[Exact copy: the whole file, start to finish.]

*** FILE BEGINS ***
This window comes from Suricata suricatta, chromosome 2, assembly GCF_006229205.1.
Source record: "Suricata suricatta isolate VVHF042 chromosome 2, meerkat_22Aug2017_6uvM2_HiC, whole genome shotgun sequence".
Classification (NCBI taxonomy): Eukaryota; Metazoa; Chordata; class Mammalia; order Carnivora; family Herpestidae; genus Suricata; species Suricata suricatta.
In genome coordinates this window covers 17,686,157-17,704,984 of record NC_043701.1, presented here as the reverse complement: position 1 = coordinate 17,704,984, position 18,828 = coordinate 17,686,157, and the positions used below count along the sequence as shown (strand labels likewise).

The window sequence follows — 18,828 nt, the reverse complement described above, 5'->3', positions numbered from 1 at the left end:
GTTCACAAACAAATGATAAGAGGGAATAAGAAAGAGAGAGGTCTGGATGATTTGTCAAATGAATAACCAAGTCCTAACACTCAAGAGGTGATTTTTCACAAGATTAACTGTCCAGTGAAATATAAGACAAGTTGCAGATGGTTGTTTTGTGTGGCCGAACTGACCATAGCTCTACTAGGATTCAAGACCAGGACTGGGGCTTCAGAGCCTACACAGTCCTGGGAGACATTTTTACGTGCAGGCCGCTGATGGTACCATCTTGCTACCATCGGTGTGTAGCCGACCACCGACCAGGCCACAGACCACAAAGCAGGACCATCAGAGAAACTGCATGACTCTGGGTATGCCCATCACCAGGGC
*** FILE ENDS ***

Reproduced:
This window comes from Suricata suricatta, chromosome 2, assembly GCF_006229205.1.
Source record: "Suricata suricatta isolate VVHF042 chromosome 2, meerkat_22Aug2017_6uvM2_HiC, whole genome shotgun sequence".
Classification (NCBI taxonomy): Eukaryota; Metazoa; Chordata; class Mammalia; order Carnivora; family Herpestidae; genus Suricata; species Suricata suricatta.
In genome coordinates this window covers 17,686,157-17,704,984 of record NC_043701.1, presented here as the reverse complement: position 1 = coordinate 17,704,984, position 18,828 = coordinate 17,686,157, and the positions used below count along the sequence as shown (strand labels likewise).

The window sequence follows — 18,828 nt, the reverse complement described above, 5'->3', positions numbered from 1 at the left end:
GTTCACAAACAAATGATAAGAGGGAATAAGAAAGAGAGAGGTCTGGATGATTTGTCAAATGAATAACCAAGTCCTAACACTCAAGAGGTGATTTTTCACAAGATTAACTGTCCAGTGAAATATAAGACAAGTTGCAGATGGTTGTTTTGTGTGGCCGAACTGACCATAGCTCTACTAGGATTCAAGACCAGGACTGGGGCTTCAGAGCCTACACAGTCCTGGGAGACATTTTTACGTGCAGGCCGCTGATGGTACCATCTTGCTACCATCGGTGTGTAGCCGACCACCGACCAGGCCACAGACCACAAAGCAGGACCATCAGAGAAACTGCATGACTCTGGGTATGCCCATCACCAGGGC